Ex vivo effect of gold nanoparticles on porcine synovial membrane
Raphael Labens, B. Duncan X. Lascelles, Anna N. Charlton, Nicole R. Ferrero, Arnaud J. Van Wettere, Xin-Riu Xia and Anthony T. Blikslager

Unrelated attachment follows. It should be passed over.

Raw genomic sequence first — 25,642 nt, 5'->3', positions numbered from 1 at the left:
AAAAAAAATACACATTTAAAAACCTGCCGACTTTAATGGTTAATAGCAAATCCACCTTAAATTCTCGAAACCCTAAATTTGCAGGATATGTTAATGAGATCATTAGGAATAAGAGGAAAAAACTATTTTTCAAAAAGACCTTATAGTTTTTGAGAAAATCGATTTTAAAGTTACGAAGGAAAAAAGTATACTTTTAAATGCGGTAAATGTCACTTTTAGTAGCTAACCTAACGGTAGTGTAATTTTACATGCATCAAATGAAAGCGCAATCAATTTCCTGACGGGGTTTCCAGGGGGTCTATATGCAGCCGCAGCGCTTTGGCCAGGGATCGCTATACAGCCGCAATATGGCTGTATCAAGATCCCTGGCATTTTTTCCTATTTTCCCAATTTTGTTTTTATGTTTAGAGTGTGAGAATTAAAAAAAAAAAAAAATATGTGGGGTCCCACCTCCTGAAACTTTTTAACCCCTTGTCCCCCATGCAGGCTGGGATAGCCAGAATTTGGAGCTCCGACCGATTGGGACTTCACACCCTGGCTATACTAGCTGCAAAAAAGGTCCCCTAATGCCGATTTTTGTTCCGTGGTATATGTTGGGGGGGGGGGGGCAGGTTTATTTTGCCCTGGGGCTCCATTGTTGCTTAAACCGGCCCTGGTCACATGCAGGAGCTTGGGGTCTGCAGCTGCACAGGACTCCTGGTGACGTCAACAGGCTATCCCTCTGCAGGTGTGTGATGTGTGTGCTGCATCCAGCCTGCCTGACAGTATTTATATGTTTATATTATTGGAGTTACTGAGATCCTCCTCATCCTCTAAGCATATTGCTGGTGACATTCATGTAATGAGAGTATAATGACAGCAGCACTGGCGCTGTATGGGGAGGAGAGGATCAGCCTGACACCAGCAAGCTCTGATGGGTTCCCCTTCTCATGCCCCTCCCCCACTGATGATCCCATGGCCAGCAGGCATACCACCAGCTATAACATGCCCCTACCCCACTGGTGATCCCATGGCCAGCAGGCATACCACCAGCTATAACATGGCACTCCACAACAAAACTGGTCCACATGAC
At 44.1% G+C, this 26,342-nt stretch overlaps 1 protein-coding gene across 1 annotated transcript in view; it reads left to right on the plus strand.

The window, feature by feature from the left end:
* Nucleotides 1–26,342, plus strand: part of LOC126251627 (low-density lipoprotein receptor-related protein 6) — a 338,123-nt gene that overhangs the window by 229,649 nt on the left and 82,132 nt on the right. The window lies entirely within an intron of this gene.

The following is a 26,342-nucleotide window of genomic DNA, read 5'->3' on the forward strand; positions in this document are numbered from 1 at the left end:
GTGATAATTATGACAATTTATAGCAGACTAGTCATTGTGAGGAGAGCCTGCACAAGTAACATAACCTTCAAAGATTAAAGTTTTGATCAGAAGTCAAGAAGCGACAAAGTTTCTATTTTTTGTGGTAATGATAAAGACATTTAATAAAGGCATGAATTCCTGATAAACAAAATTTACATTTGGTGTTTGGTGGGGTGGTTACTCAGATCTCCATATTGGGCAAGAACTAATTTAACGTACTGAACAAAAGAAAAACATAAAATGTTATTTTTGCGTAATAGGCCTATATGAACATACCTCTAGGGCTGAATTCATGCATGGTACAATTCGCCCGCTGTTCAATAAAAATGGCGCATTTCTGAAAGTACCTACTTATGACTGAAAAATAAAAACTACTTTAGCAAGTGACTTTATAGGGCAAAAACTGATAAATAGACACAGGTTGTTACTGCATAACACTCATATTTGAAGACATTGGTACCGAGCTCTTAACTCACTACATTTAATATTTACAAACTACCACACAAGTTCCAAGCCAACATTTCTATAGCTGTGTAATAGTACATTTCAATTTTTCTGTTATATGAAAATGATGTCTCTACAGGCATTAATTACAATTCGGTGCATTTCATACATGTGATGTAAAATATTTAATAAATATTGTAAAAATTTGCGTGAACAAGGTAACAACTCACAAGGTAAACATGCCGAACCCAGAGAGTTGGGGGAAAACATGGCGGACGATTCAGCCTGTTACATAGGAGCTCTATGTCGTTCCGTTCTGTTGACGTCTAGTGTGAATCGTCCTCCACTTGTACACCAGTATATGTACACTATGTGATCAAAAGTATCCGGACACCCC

Gold nanoparticles (AuNPs) have great potential as carriers for local drug delivery and as a primary therapeutic for treatment of inflammation. Here we report on the AuNP-synovium interaction in an ex vivo model of intra-articular application for treatment of joint inflammation. Sheets of porcine femoropatellar synovium were obtained post mortem and each side of the tissue samples was maintained in a separate fluid environment. Permeability to AuNPs of different sizes (5−52 nm) and biomarker levels of inflammation were determined to characterize the ex vivo particle interaction with the synovium. Lipopolysaccharide or recombinant human interleukin-1β were added to fluid environments to assess the ex vivo effect of pro-inflammatory factors on permeability and biomarker levels. The synovium showed size selective permeability with only 5 nm AuNPs effectively permeating the entire tissues’ width. This process was further governed by particle stability in the fluid environment. AuNPs reduced matrix metalloproteinase and lactate dehydrogenase activity and hyaluronic acid concentrations but had no effect on prostaglandin E2 levels. Exposure to pro-inflammatory factors did not significantly affect AuNP permeation or biomarker levels in this model. Results with ex vivo tissue modeling of porcine synovium support an anti-inflammatory effect of AuNPs warranting further investigation.